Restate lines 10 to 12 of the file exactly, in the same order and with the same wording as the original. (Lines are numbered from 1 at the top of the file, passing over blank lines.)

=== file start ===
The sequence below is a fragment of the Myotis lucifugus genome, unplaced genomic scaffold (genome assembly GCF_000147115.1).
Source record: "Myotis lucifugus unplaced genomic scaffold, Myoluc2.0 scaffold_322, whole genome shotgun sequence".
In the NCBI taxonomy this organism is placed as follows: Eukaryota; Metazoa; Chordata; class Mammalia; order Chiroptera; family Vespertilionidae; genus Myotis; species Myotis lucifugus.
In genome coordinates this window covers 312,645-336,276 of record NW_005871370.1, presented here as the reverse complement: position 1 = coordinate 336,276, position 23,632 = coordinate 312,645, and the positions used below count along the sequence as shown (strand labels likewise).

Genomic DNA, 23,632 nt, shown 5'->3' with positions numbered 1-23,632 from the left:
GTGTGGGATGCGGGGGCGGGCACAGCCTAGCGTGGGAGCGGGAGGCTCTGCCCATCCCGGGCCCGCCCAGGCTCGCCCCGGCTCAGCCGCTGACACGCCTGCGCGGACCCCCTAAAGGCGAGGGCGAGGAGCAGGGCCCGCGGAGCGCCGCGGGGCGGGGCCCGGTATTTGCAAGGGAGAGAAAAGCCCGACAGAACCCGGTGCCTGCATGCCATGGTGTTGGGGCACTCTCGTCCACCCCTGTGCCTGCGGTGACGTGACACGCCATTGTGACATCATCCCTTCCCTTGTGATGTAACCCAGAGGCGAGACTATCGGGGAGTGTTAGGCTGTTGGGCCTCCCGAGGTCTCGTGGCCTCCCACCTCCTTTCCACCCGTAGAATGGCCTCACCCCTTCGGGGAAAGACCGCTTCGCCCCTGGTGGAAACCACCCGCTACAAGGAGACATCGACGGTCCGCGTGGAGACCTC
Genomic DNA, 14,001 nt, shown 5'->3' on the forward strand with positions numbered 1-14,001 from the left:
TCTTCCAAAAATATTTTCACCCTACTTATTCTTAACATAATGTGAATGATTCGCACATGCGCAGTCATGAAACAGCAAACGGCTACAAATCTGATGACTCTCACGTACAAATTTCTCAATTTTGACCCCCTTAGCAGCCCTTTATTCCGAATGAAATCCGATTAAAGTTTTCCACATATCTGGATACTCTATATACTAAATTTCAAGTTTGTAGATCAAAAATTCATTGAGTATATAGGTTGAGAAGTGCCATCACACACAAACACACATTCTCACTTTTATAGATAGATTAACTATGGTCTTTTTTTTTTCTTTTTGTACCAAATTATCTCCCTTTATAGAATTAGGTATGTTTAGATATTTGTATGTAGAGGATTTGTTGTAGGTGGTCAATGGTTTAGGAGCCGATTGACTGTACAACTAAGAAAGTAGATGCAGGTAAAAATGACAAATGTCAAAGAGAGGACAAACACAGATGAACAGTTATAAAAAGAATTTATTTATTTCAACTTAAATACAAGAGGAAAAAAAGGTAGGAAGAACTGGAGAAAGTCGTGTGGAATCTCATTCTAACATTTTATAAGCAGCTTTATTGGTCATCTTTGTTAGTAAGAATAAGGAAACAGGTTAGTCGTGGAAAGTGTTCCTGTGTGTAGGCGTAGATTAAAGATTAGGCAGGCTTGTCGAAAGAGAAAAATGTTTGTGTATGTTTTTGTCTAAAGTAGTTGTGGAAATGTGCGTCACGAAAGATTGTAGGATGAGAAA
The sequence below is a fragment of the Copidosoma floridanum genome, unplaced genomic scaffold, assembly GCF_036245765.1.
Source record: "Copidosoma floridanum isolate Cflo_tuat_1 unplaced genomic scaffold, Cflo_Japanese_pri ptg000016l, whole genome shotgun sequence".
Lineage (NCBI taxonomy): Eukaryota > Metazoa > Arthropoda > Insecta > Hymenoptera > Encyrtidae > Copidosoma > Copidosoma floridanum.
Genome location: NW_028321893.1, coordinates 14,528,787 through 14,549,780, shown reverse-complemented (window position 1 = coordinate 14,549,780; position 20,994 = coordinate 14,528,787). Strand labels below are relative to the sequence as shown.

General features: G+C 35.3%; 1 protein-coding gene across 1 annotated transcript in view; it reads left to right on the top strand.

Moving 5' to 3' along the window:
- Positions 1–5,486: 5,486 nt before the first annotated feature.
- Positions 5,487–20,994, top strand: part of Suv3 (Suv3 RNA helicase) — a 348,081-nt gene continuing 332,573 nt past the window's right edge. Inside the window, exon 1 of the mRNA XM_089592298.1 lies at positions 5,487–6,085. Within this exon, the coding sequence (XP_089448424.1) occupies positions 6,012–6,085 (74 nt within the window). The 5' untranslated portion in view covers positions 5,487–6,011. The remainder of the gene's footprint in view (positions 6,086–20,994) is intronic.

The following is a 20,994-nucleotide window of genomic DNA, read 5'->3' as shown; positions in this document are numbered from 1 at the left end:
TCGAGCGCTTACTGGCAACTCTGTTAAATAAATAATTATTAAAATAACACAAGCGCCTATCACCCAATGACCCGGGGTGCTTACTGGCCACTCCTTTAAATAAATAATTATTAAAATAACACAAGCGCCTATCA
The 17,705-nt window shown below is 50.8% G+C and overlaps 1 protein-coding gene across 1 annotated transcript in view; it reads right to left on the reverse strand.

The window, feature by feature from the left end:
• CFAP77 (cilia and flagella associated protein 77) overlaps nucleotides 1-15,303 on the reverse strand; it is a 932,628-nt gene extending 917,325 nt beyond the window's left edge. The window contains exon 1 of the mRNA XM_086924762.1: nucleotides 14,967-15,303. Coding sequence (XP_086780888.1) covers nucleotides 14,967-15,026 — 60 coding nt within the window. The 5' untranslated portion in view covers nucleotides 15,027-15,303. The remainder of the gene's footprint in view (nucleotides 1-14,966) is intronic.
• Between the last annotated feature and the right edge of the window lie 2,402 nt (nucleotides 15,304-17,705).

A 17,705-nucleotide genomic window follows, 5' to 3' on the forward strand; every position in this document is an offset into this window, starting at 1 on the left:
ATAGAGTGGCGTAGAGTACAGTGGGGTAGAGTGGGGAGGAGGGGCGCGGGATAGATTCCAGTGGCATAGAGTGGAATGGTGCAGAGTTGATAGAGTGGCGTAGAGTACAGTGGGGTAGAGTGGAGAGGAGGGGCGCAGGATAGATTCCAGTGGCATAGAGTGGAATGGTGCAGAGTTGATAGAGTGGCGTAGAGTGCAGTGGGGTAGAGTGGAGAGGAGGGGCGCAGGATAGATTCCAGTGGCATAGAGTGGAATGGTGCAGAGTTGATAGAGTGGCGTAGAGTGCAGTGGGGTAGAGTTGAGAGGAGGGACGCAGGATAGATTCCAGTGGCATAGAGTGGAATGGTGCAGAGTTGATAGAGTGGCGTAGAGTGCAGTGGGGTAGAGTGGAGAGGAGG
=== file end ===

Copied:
Source record: "Copidosoma floridanum isolate Cflo_tuat_1 unplaced genomic scaffold, Cflo_Japanese_pri ptg000016l, whole genome shotgun sequence".
Lineage (NCBI taxonomy): Eukaryota > Metazoa > Arthropoda > Insecta > Hymenoptera > Encyrtidae > Copidosoma > Copidosoma floridanum.
Genome location: NW_028321893.1, coordinates 14,528,787 through 14,549,780, shown reverse-complemented (window position 1 = coordinate 14,549,780; position 20,994 = coordinate 14,528,787). Strand labels below are relative to the sequence as shown.